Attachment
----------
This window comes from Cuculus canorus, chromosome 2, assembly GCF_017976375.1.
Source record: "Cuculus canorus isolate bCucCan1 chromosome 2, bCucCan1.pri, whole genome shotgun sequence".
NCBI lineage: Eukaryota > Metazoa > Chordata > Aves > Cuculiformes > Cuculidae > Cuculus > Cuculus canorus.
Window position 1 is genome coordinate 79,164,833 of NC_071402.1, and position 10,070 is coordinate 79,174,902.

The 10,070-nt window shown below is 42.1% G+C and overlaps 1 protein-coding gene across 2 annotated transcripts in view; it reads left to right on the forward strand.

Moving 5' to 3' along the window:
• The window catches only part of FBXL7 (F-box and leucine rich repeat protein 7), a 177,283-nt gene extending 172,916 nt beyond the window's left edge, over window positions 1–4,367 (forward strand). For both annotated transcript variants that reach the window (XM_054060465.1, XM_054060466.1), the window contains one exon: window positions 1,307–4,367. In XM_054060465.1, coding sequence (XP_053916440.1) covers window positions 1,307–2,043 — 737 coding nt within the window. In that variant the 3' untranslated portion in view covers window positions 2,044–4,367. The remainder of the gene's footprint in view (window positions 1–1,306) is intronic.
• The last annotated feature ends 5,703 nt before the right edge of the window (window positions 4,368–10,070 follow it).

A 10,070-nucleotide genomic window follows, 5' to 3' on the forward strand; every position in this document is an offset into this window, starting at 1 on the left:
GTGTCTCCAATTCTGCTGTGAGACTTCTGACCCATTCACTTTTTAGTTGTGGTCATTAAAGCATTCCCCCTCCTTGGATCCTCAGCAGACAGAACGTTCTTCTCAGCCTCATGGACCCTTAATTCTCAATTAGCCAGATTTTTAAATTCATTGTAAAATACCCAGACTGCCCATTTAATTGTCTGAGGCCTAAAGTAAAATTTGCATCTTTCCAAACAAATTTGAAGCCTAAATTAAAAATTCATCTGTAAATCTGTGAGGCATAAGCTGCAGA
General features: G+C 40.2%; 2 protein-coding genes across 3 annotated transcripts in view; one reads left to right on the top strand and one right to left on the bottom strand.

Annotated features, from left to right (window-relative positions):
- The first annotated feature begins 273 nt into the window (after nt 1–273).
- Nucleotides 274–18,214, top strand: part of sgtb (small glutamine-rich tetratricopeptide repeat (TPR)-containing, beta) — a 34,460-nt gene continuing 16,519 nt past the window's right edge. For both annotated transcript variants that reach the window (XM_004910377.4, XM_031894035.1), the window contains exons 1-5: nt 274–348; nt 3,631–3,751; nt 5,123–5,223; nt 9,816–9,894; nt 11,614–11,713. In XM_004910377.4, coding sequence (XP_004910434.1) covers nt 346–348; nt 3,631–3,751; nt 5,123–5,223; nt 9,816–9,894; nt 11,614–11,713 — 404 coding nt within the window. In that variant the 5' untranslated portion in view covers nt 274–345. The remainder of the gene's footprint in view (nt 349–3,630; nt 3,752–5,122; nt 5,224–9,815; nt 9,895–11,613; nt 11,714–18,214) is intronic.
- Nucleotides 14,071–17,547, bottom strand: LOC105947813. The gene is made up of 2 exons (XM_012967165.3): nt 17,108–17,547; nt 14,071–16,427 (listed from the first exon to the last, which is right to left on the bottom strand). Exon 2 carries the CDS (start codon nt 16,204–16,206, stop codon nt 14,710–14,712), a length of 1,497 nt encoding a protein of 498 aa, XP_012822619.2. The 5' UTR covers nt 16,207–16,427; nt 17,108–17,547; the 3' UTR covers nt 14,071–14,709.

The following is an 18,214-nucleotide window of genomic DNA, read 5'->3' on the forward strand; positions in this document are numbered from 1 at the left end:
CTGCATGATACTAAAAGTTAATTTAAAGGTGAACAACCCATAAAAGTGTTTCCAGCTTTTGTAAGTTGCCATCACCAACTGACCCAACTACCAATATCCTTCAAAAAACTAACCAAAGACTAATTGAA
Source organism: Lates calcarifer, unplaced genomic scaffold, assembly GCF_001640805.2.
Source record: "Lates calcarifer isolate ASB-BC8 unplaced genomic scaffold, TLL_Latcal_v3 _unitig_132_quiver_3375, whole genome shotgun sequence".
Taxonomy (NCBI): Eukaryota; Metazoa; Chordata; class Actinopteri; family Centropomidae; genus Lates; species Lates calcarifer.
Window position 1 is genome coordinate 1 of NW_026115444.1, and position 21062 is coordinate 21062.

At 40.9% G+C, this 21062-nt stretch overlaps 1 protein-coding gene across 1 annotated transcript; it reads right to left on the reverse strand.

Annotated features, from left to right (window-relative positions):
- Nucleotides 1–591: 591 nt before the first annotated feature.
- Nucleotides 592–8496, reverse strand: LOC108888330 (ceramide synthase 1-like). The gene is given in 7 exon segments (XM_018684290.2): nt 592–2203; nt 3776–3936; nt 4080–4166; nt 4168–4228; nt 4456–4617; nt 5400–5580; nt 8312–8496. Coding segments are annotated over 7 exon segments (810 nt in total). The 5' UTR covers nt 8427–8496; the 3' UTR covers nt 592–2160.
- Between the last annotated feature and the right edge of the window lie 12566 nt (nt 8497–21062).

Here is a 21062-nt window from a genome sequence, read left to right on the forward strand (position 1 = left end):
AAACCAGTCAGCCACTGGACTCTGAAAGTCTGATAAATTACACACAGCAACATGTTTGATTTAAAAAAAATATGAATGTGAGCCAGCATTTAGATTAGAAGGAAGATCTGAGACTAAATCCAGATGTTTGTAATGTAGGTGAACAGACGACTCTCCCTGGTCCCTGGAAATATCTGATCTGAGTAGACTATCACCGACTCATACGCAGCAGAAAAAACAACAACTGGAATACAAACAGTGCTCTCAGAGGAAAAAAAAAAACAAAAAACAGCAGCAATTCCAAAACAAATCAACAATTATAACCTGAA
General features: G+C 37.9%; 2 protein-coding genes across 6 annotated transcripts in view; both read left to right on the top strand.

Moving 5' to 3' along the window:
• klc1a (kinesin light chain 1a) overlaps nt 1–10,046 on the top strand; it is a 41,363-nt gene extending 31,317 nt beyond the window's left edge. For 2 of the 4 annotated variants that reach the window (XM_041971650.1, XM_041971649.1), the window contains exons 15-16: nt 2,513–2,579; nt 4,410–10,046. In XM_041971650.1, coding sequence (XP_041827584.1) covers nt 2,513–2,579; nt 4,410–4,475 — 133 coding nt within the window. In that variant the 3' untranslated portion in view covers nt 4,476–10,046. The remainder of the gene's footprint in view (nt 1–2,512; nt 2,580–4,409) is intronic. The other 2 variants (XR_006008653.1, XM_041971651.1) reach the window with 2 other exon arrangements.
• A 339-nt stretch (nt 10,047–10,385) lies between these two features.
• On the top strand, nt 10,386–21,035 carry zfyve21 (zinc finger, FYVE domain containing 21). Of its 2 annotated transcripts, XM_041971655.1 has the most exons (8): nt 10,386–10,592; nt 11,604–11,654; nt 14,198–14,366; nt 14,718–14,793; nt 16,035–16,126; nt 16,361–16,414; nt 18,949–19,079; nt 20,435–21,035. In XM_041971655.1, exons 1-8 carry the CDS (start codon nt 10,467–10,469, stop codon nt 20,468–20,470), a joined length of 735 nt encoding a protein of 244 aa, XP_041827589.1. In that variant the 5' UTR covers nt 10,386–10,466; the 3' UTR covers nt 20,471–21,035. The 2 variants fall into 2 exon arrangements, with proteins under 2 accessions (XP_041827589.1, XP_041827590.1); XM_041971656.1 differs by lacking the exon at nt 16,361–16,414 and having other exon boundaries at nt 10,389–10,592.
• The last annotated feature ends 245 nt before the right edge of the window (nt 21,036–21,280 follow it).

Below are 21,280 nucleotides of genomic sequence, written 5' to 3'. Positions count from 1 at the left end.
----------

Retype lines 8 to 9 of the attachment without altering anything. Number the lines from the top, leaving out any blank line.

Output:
• The last annotated feature ends 5,703 nt before the right edge of the window (window positions 4,368–10,070 follow it).

A 10,070-nucleotide genomic window follows, 5' to 3' on the forward strand; every position in this document is an offset into this window, starting at 1 on the left: